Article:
The first significant biography of Schiller was by his sister-in-law Caroline von Wolzogenin 1830. The coffin containing what was purportedly Schiller's skeleton was brought in 1827 into the Weimarer Fürstengruft (Weimar's Ducal Vault), the burial place of the house of Saxe-Weimar-Eisenach in the Historical Cemetery of Weimar and later also Goethe's resting place. On 3 May 2008, scientists announced that DNA tests have shown that the skull of this skeleton is not Schiller's, and his tomb is now vacant. The physical resemblance between this skull and the extant death maskas well as to portraits of Schiller, had led many experts to believe that the skull was Schiller's. The city of Stuttgart erected in 1839 a statute in his memory on a square renamed Schillerplatz. A Schiller monument was unveiled on Berlin's Gendarmenmarktin 1871. In September 2008, Schiller was voted by the audience of the TV channel Arte as the second most important playwright in Europe after William Shakespeare.

    Philosophical papers

    Schiller wrote many philosophical papers on ethics and aesthetics. He synthesized the thought of Immanuel Kant with the thought of the German Idealist philosopher, Karl Leonhard Reinhold. He elaborated Christoph Martin Wieland's concept of die schöne Seele (the beautiful soul), a human being whose emotions have been educated by reason, so that Pflicht und Neigung (duty and inclination) are no longer in conflict with one another; thus beauty, for Schiller, is not merely an aesthetic experience...

    Dramas

    Schiller is considered by most Germans to be Germany's most important classical playwright. Critics like F.J. Lamport and Eric Auerbach have noted his innovative use of dramatic structure and his creation of new forms, such as the melodrama and the bourgeois tragedy. What follows is a brief, chronological description of the plays. 1. The Robbers (Die Räuber): The language of The Robbers is highly emotional, and the depiction of physical violence in the play marks it as a quintessential work o...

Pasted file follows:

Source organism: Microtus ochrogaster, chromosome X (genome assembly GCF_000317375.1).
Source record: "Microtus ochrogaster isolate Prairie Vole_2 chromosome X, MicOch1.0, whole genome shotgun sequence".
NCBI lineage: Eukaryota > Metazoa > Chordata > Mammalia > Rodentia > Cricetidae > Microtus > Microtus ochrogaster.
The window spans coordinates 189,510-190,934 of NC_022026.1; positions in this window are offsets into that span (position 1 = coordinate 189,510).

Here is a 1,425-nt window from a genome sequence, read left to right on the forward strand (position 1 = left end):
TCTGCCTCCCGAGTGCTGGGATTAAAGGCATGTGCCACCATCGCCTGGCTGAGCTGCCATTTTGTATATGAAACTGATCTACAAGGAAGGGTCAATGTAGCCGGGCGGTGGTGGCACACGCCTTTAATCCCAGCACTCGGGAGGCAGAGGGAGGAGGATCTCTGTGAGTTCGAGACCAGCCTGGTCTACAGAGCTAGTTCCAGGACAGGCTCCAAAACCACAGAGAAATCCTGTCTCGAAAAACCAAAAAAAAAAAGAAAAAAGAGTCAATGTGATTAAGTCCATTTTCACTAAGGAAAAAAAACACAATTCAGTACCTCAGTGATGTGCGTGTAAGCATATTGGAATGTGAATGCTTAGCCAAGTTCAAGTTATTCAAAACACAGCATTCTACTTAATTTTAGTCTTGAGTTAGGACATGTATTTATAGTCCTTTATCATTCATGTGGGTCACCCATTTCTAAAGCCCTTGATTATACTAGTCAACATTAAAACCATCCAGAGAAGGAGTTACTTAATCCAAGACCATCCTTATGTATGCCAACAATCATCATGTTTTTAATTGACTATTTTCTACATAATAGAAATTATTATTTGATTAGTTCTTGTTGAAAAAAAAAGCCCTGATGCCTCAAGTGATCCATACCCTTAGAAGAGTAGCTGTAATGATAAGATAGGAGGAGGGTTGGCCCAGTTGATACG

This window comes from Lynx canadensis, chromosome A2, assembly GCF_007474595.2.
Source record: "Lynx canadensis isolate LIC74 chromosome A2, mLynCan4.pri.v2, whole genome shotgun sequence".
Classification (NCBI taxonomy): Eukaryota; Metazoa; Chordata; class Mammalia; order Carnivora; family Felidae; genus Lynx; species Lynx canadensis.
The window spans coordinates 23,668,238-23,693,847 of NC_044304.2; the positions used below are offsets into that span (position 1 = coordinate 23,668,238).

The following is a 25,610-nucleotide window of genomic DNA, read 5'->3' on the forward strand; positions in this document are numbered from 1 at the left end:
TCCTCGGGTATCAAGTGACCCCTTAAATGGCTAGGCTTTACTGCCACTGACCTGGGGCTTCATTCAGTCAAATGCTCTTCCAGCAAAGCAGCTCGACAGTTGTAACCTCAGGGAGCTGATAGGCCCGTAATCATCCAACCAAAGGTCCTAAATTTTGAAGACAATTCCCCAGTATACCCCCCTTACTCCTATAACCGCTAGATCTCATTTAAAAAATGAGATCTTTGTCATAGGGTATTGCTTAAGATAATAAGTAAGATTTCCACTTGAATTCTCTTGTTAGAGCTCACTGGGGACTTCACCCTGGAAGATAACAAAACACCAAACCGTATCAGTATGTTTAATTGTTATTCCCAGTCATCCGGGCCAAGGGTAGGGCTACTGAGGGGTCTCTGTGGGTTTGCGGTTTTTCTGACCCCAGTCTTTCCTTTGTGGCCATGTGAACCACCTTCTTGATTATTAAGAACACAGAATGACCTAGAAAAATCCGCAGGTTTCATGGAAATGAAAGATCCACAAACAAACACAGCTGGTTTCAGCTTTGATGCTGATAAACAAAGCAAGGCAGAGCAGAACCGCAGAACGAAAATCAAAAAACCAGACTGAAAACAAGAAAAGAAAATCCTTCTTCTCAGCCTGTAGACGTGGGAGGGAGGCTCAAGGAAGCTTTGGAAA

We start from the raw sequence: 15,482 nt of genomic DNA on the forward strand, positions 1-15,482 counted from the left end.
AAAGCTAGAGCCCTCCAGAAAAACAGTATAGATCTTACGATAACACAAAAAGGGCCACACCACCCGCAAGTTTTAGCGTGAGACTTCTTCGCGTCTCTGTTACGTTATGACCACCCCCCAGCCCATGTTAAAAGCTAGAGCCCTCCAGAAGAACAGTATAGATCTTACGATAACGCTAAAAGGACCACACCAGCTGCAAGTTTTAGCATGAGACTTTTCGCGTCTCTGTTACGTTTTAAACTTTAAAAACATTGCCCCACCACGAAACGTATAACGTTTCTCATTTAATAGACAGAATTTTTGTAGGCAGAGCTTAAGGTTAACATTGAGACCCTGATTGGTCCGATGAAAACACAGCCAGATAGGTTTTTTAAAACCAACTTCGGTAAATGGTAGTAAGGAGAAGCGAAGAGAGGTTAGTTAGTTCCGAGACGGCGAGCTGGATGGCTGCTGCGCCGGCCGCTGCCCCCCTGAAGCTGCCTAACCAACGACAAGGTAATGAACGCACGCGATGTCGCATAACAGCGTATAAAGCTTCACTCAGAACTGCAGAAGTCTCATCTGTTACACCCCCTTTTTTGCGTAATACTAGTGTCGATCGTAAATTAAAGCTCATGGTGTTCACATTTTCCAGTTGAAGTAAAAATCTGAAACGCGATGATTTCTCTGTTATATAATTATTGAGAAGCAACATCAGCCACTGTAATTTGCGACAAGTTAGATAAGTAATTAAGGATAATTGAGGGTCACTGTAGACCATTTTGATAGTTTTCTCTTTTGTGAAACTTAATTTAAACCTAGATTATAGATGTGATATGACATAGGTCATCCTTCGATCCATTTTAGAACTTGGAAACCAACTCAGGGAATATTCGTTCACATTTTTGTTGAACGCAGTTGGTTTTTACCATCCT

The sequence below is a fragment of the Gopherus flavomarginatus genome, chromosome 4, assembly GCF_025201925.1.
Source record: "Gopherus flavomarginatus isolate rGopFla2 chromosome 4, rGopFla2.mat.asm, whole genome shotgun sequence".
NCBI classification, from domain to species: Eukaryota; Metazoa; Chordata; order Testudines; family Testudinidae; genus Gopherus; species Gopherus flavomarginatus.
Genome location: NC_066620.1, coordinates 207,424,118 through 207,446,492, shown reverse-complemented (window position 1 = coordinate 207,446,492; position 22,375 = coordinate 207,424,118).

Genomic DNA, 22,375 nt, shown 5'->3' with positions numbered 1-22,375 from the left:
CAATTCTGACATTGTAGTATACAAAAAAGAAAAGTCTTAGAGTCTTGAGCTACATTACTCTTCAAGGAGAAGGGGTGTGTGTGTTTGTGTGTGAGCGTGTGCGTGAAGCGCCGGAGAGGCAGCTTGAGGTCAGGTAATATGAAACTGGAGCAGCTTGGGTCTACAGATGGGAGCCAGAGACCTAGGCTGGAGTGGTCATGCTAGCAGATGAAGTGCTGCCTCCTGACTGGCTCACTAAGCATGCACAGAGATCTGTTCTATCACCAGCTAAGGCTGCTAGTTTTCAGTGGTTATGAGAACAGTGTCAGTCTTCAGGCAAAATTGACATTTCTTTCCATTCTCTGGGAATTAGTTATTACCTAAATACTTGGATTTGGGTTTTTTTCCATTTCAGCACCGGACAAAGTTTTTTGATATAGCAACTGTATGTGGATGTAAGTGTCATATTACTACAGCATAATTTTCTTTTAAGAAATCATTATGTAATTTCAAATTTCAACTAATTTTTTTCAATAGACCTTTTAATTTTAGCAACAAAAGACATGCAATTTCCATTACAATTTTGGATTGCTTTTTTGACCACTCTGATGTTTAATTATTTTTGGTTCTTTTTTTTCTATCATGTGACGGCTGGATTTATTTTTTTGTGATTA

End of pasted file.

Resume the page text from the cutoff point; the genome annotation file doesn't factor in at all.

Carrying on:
Aesthetic Letters

    A pivotal work by Schiller was On the Aesthetic Education of Man in a Series of Letters (Über die ästhetische Erziehung des Menschen in einer Reihe von Briefen), first published 1794, which was inspired by the great disenchantment Schiller felt about the French Revolution, its degeneration into violence and the failure of successive governments to put its ideals into practice. Schiller wrote that "a great moment has found a little people"; he wrote the Letters as a philosophical inquiry into...

    Plays 1. Die Räuber (The Robbers), 1781 2. Fiesco (Die Verschwörung des Fiesco zu Genua), 1783 3. Kabale und Liebe (Intrigue and Love),1784 4. Don Karlos, Infant von Spanien (Don Carlos),1787 5. Wallenstein,1800 6. Maria Stuart (Mary Stuart), 1800 7. Die Jungfrau von Orleans (The Maid of Orleans), 1801 8. Turandot, Prinzessin von China, 1801 9. Die Braut von Messina (The Bride of Messina), 1803 10. Wilhelm Tell (William Tell), 1804 11. Demetrius(unfinished at his death) Histories 1. Geschichte des Abfalls der vereinigten Niederlande von der spanischen Regierung or The Revolt of the Netherlands 2. Geschichte des dreißigjährigen Kriegs or A History of the Thirty Years' War 3. Über Völkerwanderung, Kreuzzüge und Mittelalter or On the Barbarian Invasions, Crusaders and Middle Ages Translations 1. Euripides, Iphigenia in Aulis 2. William Shakespeare, Macbeth 3. Jean Racine, Phèdre 4. Carlo Gozzi, Turandot, 1801 Prose 1. Der Geisterseher or The Ghost-Seer(unfinished novel) (started in 178...

    "Respect the dreams of thy youth." (Posa, in: Don Carlos)
    "Mit der Dummheit kämpfen Götter selbst vergebens", which means "Against stupidity the gods themselves contend in vain" (Talbot, in: The Maid of Orleans)